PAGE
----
Written by Joe Leech, MS — Medically reviewed by Jillian Kubala, MS, RD — Updated on June 30, 2020
If you don’t stay hydrated, your physical performance can suffer.
This is particularly important during intense exercise or high heat.
Dehydration can have a noticeable effect if you lose as little as 2% of your body’s water content. However, it isn’t uncommon for athletes to lose as much as 6–10% of their water weight via sweat (1Trusted Source, 2Trusted Source).
This can lead to altered body temperature control, reduced motivation, and increased fatigue. It can also make exercise feel much more difficult, both physically and mentally (3).
Optimal hydration has been shown to prevent this from happening, and it may even reduce the oxidative stress that occurs during high intensity exercise. This isn’t surprising when you consider that muscle is about 80% water (4Trusted Source, 5Trusted Source).
If you exercise intensely and tend to sweat, staying hydrated can help you perform at your absolute best.
Your brain is strongly influenced by your hydration status.
Studies show that even mild dehydration, such as the loss of 1–3% of body weight, can impair many aspects of brain function.
In a study in young women, researchers found that fluid loss of 1.4% after exercise impaired both mood and concentration. It also increased the frequency of headaches (6Trusted Source).
Many members of this same research team conducted a similar study in young men. They found that fluid loss of 1.6% was detrimental to working memory and increased feelings of anxiety and fatigue (7).
A fluid loss of 1–3% equals about 1.5–4.5 pounds (0.5–2 kg) of body weight loss for a person weighing 150 pounds (68 kg). This can easily occur through normal daily activities, let alone during exercise or high heat.
Many other studies, with subjects ranging from children to older adults, have shown that mild dehydration can impair mood, memory, and brain performance (8, 9Trusted Source, 10, 11Trusted Source, 12, 13).
Research has shown that a headache is one of the most common symptoms of dehydration. For example, a study in 393 people found that 40% of the participants experienced a headache as a result of dehydration (14Trusted Source).
What’s more, some studies have shown that drinking water can help relieve headaches in those who experience frequent headaches.
A study in 102 men found that drinking an additional 50.7 ounces (1.5 liters) of water per day resulted in significant improvements on the Migraine-Specific Quality of Life scale, a scoring system for migraine symptoms (16).
Plus, 47% of the men who drank more water reported headache improvement, while only 25% of the men in the control group reported this effect (16).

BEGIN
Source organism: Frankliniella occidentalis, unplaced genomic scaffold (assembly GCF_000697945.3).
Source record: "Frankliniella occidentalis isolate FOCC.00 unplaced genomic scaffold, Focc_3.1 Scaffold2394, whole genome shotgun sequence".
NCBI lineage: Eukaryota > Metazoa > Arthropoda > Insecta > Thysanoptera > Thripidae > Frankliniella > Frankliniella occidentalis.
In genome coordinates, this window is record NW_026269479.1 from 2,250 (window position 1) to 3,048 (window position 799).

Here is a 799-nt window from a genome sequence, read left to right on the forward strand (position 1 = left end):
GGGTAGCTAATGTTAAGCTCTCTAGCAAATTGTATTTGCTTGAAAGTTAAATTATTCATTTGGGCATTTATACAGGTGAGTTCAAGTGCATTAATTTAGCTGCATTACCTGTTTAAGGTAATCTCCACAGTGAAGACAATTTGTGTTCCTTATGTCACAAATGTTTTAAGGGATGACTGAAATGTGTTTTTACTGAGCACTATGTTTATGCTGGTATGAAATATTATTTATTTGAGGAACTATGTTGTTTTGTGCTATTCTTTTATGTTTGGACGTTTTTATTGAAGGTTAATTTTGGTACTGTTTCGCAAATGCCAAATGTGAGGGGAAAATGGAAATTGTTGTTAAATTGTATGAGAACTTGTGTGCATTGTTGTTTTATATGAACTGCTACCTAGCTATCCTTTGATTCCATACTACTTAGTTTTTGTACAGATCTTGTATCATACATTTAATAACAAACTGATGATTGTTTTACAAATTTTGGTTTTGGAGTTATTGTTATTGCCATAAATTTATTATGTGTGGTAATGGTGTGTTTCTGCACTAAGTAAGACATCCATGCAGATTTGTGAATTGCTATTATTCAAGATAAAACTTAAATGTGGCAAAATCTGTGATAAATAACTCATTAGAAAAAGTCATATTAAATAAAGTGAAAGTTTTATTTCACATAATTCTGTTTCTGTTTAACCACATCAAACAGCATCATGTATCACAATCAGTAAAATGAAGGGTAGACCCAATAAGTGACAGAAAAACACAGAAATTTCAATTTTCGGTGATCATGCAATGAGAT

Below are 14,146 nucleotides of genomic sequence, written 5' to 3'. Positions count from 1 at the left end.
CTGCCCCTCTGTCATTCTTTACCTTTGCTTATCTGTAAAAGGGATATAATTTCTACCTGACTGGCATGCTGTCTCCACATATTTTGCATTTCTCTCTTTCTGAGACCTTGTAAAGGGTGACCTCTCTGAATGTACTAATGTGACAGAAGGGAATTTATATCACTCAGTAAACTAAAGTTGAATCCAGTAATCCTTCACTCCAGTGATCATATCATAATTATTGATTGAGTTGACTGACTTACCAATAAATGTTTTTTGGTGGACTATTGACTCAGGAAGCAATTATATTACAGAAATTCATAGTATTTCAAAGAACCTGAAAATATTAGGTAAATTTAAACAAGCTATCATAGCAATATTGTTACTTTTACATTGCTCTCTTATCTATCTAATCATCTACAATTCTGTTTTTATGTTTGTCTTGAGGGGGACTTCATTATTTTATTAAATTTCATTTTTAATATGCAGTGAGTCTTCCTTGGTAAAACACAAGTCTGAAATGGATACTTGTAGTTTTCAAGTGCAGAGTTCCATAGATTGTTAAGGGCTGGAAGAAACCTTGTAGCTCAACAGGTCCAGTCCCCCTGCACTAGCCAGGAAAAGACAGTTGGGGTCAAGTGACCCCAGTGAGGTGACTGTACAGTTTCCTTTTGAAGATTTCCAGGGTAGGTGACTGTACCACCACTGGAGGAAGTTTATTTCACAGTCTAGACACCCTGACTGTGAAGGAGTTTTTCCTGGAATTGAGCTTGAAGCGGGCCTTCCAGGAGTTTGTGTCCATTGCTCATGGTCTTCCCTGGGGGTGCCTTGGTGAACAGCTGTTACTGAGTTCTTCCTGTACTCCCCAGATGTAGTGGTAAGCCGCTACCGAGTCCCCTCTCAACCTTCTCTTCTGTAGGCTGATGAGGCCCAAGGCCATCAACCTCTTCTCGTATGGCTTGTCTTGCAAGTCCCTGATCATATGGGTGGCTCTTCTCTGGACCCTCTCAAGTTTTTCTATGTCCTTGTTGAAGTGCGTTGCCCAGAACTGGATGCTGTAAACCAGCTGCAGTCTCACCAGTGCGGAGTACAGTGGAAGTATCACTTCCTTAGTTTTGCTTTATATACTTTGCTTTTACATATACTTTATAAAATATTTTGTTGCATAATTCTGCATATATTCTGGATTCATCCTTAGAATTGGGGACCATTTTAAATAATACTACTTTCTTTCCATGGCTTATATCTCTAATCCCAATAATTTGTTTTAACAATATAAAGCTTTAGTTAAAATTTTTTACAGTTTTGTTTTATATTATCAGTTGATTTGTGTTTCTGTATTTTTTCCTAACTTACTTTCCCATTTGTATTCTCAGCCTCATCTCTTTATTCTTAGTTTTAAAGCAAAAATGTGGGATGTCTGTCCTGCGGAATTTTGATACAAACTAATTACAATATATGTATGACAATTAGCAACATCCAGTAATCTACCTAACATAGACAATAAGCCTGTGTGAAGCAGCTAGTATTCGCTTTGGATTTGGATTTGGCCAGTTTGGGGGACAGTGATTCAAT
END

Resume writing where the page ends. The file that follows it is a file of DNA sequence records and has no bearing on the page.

However, not all studies agree, and researchers have concluded that because of the lack of high quality studies, more research is needed to confirm how increasing hydration may help improve headache symptoms and decrease headache frequency (17Trusted Source).
Constipation is a common problem that’s characterized by infrequent bowel movements and difficulty passing stool.
Increasing fluid intake is often recommended as a part of the treatment protocol, and there’s some evidence to back this up.
Low water consumption appears to be a risk factor for constipation in both younger and older individuals (18Trusted Source, 19Trusted Source).
Increasing hydration may help decrease constipation.
Mineral water may be a particularly beneficial beverage for those with constipation.
Studies have shown that mineral water that’s rich in magnesium and sodium improves bowel movement frequency and consistency in people with constipation (20Trusted Source, 21).
Urinary stones are painful clumps of mineral crystal that form in the urinary system.
The most common form is kidney stones, which form in the kidneys.
There’s limited evidence that water intake can help prevent recurrence in people who have previously gotten kidney stones (22, 23).
Higher fluid intake increases the volume of urine passing through the kidneys. This dilutes the concentration of minerals, so they’re less likely to crystallize and form clumps.
Water may also help prevent the initial formation of stones, but studies are required to confirm this.
A hangover refers to the unpleasant symptoms experienced after drinking alcohol.
Alcohol is a diuretic, so it makes you lose more water than you take in. This can lead to dehydration (24, 25Trusted Source, 26Trusted Source).
Although dehydration isn’t the main cause of hangovers, it can cause symptoms like thirst, fatigue, headache, and dry mouth.
Good ways to reduce hangovers are to drink a glass of water between drinks and have at least one big glass of water before going to bed.
Drinking plenty of water can help you lose weight.
This is because water can increase satiety and boost your metabolic rate.
Some evidence suggests that increasing water intake can promote weight loss by slightly increasing your metabolism, which can increase the number of calories you burn on a daily basis.
A 2013 study in 50 young women with overweight demonstrated that drinking an additional 16.9 ounces (500 mL) of water 3 times per day before meals for 8 weeks led to significant reductions in body weight and body fat compared with their pre-study measurements (27Trusted Source).
The timing is important too. Drinking water half an hour before meals is the most effective. It can make you feel more full so that you eat fewer calories (28Trusted Source, 29).
In one study, dieters who drank 16.9 ounces (0.5 liters) of water before meals lost 44% more weight over a period of 12 weeks than dieters who didn’t drink water before meals (30Trusted Source).
Even mild dehydration can affect you mentally and physically.
Make sure that you get enough water each day, whether your personal goal is 64 ounces (1.9 liters) or a different amount. It’s one of the best things you can do for your overall health.
Last medically reviewed on June 30, 2020